ISSN 1470-3947 (print) | ISSN 1479-6848 (online)

Endocrine Abstracts (2017) 50 P278 | DOI: 10.1530/endoabs.50.P278

Pituitary function and quality of life in patients taking oral or transdermal opioid analgesics for non-cancer pain

Andrea Lamprecht1, Jane Sorbello2, Christina Jang1,3, David Torpy4,5 & Warrick Inder1,2

1The University of Queensland, Brisbane, Australia; 2Princess Alexandra Hospital, Brisbane, Australia; 3Mater Hospital, Brisbane, Australia; 4Royal Adelaide Hospital, Adelaide, Australia; 5University of Adelaide, Adelaide, Australia.

Background: Opioid analgesics are commonly used for chronic non-cancer pain but may impair gonadal and adrenal axis function. We measured pituitary function, rates of hormone deficiency, sexual function and quality of life (QoL) in patients on oral or transdermal opioids versus age and sex-matched controls.

Methods: Participants with chronic non-malignant pain receiving oral or transdermal opioids for more than six months and matched controls provided morning (before 0900 h) blood samples and completed validated questionnaires for general health, sexual function, fatigue and quality of life. Participants with morning serum cortisol levels <250 nmol/L underwent 250 μg short Synacthen test (SST) and overnight metyrapone test (OMT).

Results: Forty patients treated with opioids (M:25, F:15) and 25 age matched controls (M:14, F:11) were studied. BMI was significantly higher among the opioid users (P<0.01). There was no difference between opioid users and controls in mean morning cortisol in the overall group or testosterone among the men. However opioid users had a significantly higher rate of adrenal insufficiency (AI) defined by morning cortisol <250 nmol/L AND failing either the SST or OMT 9/40 vs 0/25 P=0.01. Median morphine equivalent daily dose was higher in opioid users with AI (100 mg vs 60 mg, P<0.05). There was a significant negative correlation between BMI and serum testosterone among male participants (R=−0.50, P=0.001). Multiple regression analysis showed a significant effect of BMI (P=0.002) but not opioid use (P=0.29). However, there was a small sub-group of male opioid users (n=6) whose testosterone lay below the expected level for BMI. Opioid treated patients scored significantly lower on all QoL and sexual function measures.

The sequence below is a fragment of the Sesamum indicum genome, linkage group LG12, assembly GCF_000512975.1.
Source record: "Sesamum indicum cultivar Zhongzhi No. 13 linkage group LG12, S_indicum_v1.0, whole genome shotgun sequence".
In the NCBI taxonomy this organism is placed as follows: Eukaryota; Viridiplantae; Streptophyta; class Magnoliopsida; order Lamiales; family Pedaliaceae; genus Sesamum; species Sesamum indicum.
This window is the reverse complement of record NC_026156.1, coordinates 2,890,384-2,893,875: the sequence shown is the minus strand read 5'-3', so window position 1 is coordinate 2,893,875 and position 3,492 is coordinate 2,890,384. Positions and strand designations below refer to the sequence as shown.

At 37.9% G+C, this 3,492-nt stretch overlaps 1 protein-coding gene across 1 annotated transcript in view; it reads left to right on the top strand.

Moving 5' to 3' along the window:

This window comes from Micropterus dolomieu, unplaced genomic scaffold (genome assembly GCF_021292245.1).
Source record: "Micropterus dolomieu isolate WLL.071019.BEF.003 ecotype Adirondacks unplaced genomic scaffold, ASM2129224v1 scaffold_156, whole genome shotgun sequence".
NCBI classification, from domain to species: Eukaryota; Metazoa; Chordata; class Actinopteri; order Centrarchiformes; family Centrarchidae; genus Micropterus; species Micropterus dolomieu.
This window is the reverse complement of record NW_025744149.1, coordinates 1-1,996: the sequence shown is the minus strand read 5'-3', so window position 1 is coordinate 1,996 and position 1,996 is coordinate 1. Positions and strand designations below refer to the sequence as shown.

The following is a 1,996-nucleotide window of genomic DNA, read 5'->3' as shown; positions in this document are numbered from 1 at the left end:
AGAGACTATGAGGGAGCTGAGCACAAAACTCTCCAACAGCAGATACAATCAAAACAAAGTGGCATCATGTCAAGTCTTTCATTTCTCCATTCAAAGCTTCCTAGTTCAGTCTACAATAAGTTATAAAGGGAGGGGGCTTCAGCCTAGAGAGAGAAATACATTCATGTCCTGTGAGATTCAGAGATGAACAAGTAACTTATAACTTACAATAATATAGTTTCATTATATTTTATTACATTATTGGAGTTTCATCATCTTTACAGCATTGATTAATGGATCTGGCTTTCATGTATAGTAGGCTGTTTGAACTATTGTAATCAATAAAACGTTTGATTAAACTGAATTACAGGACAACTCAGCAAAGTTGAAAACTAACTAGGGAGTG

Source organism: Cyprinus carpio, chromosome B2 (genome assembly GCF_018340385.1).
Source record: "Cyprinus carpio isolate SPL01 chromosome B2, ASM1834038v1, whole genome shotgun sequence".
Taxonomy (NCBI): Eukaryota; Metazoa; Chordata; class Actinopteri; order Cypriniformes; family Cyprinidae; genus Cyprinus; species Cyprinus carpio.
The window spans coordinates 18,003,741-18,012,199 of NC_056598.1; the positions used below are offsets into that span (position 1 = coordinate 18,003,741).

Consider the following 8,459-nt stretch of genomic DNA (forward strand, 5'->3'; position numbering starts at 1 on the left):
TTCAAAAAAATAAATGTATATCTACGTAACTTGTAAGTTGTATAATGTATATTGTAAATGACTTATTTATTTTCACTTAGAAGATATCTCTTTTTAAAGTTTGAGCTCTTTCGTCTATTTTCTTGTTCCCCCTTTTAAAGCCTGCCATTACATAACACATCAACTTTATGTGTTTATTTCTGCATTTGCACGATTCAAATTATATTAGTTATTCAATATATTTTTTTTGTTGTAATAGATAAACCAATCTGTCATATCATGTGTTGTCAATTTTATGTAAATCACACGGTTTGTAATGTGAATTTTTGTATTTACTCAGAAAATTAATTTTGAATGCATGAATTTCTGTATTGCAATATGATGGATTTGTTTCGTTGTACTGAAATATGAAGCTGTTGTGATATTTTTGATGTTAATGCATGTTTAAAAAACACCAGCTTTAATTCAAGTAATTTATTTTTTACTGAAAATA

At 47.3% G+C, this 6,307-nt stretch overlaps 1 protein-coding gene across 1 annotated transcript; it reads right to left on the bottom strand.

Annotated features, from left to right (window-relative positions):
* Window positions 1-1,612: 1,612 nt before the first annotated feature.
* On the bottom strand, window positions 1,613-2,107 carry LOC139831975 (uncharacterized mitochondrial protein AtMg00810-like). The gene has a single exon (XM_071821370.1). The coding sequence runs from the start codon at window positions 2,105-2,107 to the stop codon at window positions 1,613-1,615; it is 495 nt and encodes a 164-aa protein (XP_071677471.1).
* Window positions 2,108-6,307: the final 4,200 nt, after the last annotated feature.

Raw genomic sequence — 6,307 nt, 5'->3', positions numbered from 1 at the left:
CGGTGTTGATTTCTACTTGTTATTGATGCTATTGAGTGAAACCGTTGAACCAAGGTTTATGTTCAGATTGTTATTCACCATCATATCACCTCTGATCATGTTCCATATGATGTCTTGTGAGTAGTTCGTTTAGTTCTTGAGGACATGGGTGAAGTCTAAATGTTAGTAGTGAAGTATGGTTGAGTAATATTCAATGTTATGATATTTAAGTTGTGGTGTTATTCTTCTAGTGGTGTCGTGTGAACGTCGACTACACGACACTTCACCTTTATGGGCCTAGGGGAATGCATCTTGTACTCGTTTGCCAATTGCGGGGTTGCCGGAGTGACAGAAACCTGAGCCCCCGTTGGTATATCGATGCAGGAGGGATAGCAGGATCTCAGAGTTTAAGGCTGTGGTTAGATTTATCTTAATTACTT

Conclusion: A significant proportion of oral/transdermal opioid users are at risk of adrenal insufficiency. BMI confounds assessment of testosterone deficiency. Further data are required to determine optimal management strategies, including opioid reduction, opioid rotation, or hormone replacement.

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